Beefy Boxes and Bandwidth Generously Provided by pair Networks
more useful options

Re^4: On Coding Standards and Code Reviews

by JavaFan (Canon)
on Feb 19, 2009 at 22:57 UTC ( [id://745219] : note . print w/replies, xml ) Need Help??

in reply to Re^3: On Coding Standards and Code Reviews
in thread On Coding Standards and Code Reviews

Having lot of respect for Damian Conway I would like to point out that almost all useful editors allow you to define the tab length. Be it 2, 4 or 8 spaces.
And that's the one and only the reason why tabs are evil. Tabs are fine if they act the same in every editor.

Suppose you have a 80-column coding standard. You have a 3 character indent as standard. You set your tab width to 3 spaces because you indent with tabs, and you have a subroutine containing a loop, and an if statement in that loop. Inside the then block, you have a 65 character line. In your editor, the line ends in column 74, well within the boundaries.

Now the next person never uses tabs, and uses an editor (s)he didn't customize to your habits. Hence, the tabwidth will be at 8. Now your 65 character statement ends at column 89, violating the coding standard.

That's why tabs are evil. Because you do not know how where the tabstops of the next person will be. Spaces are predictable. Tabs aren't.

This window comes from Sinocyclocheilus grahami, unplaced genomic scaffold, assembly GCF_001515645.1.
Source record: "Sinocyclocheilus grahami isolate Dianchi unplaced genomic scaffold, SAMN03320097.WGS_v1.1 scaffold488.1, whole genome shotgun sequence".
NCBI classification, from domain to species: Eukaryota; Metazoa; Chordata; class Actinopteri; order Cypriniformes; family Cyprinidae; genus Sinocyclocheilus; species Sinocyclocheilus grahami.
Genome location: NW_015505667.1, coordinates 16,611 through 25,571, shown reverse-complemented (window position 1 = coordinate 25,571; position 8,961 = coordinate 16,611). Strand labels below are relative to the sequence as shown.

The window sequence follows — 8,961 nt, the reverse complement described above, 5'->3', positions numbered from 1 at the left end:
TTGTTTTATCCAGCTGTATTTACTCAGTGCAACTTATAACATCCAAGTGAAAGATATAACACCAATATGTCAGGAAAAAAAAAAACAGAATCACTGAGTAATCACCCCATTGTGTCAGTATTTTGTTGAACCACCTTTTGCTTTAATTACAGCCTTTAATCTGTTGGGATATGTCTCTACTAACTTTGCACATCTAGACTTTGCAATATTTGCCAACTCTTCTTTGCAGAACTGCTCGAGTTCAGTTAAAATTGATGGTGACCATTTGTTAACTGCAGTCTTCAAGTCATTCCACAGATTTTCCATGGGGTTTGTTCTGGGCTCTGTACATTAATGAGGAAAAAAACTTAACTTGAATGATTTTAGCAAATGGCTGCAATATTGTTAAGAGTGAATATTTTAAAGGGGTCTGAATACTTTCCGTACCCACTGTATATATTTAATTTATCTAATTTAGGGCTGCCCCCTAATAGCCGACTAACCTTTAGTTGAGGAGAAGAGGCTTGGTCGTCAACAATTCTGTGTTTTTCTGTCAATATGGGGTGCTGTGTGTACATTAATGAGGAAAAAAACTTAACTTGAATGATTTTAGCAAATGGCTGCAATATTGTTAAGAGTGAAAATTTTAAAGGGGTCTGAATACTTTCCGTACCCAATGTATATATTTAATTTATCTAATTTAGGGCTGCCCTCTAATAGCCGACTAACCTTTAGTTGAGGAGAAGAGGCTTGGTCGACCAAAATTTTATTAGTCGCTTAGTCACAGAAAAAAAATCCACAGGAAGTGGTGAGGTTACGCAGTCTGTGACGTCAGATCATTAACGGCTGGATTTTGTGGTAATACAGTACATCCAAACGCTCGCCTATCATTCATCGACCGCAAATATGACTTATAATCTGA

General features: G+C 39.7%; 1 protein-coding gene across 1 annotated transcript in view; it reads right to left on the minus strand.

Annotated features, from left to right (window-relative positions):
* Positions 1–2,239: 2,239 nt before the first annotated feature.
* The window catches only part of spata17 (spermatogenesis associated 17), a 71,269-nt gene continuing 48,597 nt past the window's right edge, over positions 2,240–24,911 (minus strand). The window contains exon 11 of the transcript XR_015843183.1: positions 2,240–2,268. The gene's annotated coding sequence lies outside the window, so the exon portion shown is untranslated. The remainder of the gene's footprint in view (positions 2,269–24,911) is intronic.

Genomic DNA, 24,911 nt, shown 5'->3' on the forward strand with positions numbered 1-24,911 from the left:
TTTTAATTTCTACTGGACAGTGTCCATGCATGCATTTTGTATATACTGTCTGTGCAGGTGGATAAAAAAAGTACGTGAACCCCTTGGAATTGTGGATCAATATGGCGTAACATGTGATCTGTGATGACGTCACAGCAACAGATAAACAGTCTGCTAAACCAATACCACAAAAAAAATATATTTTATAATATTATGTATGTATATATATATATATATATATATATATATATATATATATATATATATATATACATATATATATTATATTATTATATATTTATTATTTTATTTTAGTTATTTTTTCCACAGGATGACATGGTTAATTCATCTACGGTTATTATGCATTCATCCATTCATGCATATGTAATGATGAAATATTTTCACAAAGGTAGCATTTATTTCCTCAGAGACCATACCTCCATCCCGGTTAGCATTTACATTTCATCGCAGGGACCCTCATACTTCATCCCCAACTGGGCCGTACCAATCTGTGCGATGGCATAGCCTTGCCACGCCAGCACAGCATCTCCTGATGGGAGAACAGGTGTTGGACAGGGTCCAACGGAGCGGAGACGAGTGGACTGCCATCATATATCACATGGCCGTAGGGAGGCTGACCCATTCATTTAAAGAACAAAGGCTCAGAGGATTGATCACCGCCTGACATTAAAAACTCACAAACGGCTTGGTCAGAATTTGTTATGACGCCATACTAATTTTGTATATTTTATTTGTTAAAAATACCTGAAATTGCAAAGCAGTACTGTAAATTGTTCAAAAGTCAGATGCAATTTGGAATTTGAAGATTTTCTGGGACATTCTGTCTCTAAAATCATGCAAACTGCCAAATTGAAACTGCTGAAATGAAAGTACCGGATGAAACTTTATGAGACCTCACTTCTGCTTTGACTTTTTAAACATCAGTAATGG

• Comment on Re^4: On Coding Standards and Code Reviews

Replies are listed 'Best First'.
Re^5: On Coding Standards and Code Reviews
by puudeli (Pilgrim) on Feb 20, 2009 at 07:03 UTC

    You have a valid point (++ for that) but I still want to leave the choice to the persons responsible of the code. If a team chooses to use spaces it is fine with me. The result is still the thing I am most interested in. If the code is formatted in a way that keeps it maintainable and I can use a formatter when changes are required I am happy with it. ruzam said it nicely, formatter should be the only standard if a formatting standard must exist.

    Overall, in my list code formatting is not the most important coding standard. There are more important things to keep in mind and they are all related to design issues like data encapsulation, module/object/function re-usability and independence (allows unit testing of a single coherent set of functionality) and so on. I do not want to belittle formatting, but it can be automated making it less important.

    seek $her, $from, $everywhere if exists $true{love};